Secretary of State Matthew Dunlap and forensic handwriting examiner Tiffany Ford inspect signatures on ballot access petitions submitted by Republican U.S. Senate Candidate Max Linn on Thursday, March 29, 2018 in Augusta. Credit: Christopher Cousins

Lawyers and witnesses for two Republicans vying to unseat Angus King in the U.S. Senate traded accusations of sabotage and fraud Thursday during a quasi-judicial hearing that could result in one of them being thrown out of the race.

Eric Brakey, a state senator from Auburn, and Max Linn, a financial planner from Bar Harbor, are competing for the Republican nomination to run against King in the November election. Both had their ballot access petitions certified by Secretary of State Matthew Dunlap earlier this month, but that’s when controversy erupted.

First, Brakey’s campaign alleged that the Linn campaign’s petitions included dozens of fraudulent signatures, including several from people who are dead.

Then a Linn supporter levied a counter-claim that a notary for some of Brakey’s signatures was a convicted felon. The latter charge was dropped prior to an hours-long hearing Thursday with Dunlap, which focused on Linn’s signatures.

Candidates for U.S. Senate must collect at least 2,000 verified signatures to qualify for the ballot. Joshua Tardy, an attorney for Brakey, argued that all of Linn’s signatures should be disqualified because of “fraudulent conduct that implicated the petition circulators and is systemic through the entirety of the Linn campaign team.”

A number of witnesses testified that they never signed Linn’s petitions, despite their names appearing on the documents. Mark Foley of Brewer, whose name appeared on Linn’s petitions, testified that neither he nor his son, who has been studying in the United Kingdom for the past 18 months and whose name also appeared on Linn’s petitions, signed.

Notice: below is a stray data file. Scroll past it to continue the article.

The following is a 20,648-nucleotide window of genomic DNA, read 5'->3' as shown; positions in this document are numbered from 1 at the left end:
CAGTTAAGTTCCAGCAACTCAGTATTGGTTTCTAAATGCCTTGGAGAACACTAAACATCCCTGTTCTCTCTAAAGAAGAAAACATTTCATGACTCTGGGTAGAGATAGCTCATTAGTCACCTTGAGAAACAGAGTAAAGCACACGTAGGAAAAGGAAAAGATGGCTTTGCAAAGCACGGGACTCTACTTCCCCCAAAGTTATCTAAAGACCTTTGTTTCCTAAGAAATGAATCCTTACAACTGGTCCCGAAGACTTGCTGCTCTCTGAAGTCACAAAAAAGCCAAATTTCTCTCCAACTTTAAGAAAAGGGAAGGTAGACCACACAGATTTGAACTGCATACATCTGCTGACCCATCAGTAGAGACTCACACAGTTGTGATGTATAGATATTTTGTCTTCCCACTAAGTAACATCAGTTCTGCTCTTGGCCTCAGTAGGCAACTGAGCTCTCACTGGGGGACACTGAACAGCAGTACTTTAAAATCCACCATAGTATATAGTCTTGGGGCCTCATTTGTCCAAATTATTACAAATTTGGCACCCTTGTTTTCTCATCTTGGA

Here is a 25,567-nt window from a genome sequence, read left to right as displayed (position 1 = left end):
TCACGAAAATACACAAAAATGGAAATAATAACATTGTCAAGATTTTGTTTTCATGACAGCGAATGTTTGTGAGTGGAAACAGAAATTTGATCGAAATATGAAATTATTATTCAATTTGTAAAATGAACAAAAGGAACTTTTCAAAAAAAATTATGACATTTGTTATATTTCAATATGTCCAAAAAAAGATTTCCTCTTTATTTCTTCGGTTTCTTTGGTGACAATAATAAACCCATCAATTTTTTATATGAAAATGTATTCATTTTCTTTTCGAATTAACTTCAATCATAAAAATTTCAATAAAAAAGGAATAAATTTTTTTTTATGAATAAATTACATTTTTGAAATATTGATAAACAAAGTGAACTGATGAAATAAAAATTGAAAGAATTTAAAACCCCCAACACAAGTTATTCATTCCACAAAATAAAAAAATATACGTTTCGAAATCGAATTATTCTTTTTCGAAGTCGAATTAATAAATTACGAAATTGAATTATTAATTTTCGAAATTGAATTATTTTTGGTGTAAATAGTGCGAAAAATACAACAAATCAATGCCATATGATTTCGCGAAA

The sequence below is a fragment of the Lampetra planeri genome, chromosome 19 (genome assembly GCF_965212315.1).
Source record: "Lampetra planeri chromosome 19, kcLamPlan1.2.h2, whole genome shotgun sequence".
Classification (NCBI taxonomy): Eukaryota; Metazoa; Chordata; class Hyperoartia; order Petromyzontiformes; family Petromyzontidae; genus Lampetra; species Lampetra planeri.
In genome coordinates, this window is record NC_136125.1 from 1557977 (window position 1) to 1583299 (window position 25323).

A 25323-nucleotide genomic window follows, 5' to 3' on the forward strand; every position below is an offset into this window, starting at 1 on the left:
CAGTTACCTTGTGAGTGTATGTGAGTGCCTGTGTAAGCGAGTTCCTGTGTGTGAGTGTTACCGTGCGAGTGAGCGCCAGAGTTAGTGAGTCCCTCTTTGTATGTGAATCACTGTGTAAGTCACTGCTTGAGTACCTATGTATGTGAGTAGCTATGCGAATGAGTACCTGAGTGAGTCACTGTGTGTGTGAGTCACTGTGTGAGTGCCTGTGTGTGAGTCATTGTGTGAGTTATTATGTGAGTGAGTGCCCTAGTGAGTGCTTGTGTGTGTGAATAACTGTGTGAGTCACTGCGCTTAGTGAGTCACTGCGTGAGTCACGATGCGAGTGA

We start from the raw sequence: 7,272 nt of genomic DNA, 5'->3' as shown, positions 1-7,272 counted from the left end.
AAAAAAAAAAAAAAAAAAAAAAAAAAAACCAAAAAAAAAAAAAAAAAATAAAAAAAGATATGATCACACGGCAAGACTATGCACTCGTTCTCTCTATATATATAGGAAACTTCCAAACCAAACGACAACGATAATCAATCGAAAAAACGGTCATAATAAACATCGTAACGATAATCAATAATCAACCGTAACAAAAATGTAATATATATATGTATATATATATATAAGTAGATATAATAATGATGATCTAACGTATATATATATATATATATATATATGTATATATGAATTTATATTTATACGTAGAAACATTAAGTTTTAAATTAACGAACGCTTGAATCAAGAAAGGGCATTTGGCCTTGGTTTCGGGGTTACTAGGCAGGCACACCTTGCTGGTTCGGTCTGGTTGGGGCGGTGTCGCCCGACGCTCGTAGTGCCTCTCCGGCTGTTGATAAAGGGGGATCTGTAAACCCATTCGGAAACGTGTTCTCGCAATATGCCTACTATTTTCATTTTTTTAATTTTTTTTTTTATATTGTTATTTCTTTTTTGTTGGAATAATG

“I have never even heard of Mr. Brakey or Mr. Linn until Tuesday,” said Foley under oath. “Any petition that had my name fraudulently applied to it makes me extremely angry.”

Matthew Foster, district attorney for Hancock and Washington counties, said he also did not sign Linn’s petition despite his name and address appearing on it.

In addition to those who testified in person, forensic handwriting expert Tiffany Ford, who was hired by Brakey’s campaign, testified that numerous signatures appeared to be scrawled “unnaturally,” which she said is an indication that they were forged. She also identified a number of other discrepancies, such as some signatures that bore a forensic resemblance to the people who circulated the petitions.

Linn’s attorney, Steven Juskewitch, attacked the evidence from multiple angles, attempting to explain away some of the faulty signatures to human error or possibly signers who were less than honest. He also suggested that the Brakey campaign might have been responsible.

“What if an opposing campaign wanted to cause difficulties for an opposing campaign and write in names of people they know to be deceased?” asked Juskewitch of David Boyer, who is Brakey’s political director and the person who filed the complaint against Linn. Boyer rejected the assertion.

“What you’re saying is the opposing campaign would have to track where the other campaign is going to be collecting signatures, look up the obituaries for that town and then pretend to be an 80-year-old dead person,” said Boyer.

In his closing argument, Tardy said the number of allegedly fraudulent signatures and signatures that were disqualified by municipal clerks prior to Thursday’s hearing because of issues such as not being enrolled Republicans, was “extraordinary.”

Juskewitch argued that throwing out Linn’s signatures and throwing Linn off the ballot would disenfranchise hundreds of voters who signed the petitions.

“In order for this challenge to successfully derail the Linn campaign, they’re asking you to take an extraordinary step,” Juskewitch said. “It’s just not there. … I don’t think they’ve met their burden of providing you with sufficient evidence.”

By law, Dunlap has until Thursday, April 5 at 5 p.m. to render a decision.

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Christopher Cousins

Christopher Cousins has worked as a journalist in Maine for more than 15 years and covered state government for numerous media organizations before joining the Bangor Daily News in 2009.